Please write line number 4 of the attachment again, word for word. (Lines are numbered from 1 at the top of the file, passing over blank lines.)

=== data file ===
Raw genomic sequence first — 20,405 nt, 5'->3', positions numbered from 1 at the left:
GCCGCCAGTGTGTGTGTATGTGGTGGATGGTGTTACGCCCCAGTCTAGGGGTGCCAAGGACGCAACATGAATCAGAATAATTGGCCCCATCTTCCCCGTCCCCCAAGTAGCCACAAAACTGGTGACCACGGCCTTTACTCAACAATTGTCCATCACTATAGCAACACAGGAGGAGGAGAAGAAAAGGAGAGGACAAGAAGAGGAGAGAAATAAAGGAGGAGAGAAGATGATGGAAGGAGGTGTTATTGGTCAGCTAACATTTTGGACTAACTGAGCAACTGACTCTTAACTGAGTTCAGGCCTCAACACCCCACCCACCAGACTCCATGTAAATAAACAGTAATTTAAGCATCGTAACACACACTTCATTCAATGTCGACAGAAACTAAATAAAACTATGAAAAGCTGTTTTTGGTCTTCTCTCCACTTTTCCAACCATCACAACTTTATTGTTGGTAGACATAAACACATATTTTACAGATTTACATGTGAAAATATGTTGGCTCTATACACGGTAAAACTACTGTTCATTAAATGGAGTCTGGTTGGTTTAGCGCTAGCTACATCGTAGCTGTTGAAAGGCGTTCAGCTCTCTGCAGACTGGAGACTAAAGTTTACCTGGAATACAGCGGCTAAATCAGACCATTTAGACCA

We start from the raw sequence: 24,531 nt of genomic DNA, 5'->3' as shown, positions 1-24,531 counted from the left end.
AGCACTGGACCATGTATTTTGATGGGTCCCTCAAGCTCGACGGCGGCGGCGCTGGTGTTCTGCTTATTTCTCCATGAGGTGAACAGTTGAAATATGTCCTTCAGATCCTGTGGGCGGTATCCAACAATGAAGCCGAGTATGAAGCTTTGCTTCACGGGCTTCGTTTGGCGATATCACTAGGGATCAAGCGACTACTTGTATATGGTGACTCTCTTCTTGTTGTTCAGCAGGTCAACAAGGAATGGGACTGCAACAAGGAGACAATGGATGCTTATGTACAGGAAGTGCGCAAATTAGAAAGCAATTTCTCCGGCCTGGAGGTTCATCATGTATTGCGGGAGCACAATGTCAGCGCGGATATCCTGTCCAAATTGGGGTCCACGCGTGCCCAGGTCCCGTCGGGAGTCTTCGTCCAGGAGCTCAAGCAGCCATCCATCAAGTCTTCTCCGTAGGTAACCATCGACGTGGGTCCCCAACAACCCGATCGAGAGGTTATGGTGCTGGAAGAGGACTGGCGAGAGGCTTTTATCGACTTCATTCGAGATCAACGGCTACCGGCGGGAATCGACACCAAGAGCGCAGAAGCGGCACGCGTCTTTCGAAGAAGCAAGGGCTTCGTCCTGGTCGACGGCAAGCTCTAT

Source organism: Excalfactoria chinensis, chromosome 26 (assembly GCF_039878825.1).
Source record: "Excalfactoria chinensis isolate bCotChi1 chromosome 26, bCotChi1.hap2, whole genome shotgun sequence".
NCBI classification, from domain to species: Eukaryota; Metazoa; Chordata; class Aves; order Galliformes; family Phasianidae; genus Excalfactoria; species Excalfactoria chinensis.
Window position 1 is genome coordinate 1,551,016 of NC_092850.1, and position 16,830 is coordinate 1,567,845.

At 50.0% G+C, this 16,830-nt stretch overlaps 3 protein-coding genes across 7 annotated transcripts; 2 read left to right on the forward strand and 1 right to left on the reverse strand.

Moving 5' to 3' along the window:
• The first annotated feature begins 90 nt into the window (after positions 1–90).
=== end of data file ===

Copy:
AGCACTGGACCATGTATTTTGATGGGTCCCTCAAGCTCGACGGCGGCGGCGCTGGTGTTCTGCTTATTTCTCCATGAGGTGAACAGTTGAAATATGTCCTTCAGATCCTGTGGGCGGTATCCAACAATGAAGCCGAGTATGAAGCTTTGCTTCACGGGCTTCGTTTGGCGATATCACTAGGGATCAAGCGACTACTTGTATATGGTGACTCTCTTCTTGTTGTTCAGCAGGTCAACAAGGAATGGGACTGCAACAAGGAGACAATGGATGCTTATGTACAGGAAGTGCGCAAATTAGAAAGCAATTTCTCCGGCCTGGAGGTTCATCATGTATTGCGGGAGCACAATGTCAGCGCGGATATCCTGTCCAAATTGGGGTCCACGCGTGCCCAGGTCCCGTCGGGAGTCTTCGTCCAGGAGCTCAAGCAGCCATCCATCAAGTCTTCTCCGTAGGTAACCATCGACGTGGGTCCCCAACAACCCGATCGAGAGGTTATGGTGCTGGAAGAGGACTGGCGAGAGGCTTTTATCGACTTCATTCGAGATCAACGGCTACCGGCGGGAATCGACACCAAGAGCGCAGAAGCGGCACGCGTCTTTCGAAGAAGCAAGGGCTTCGTCCTGGTCGACGGCAAGCTCTAT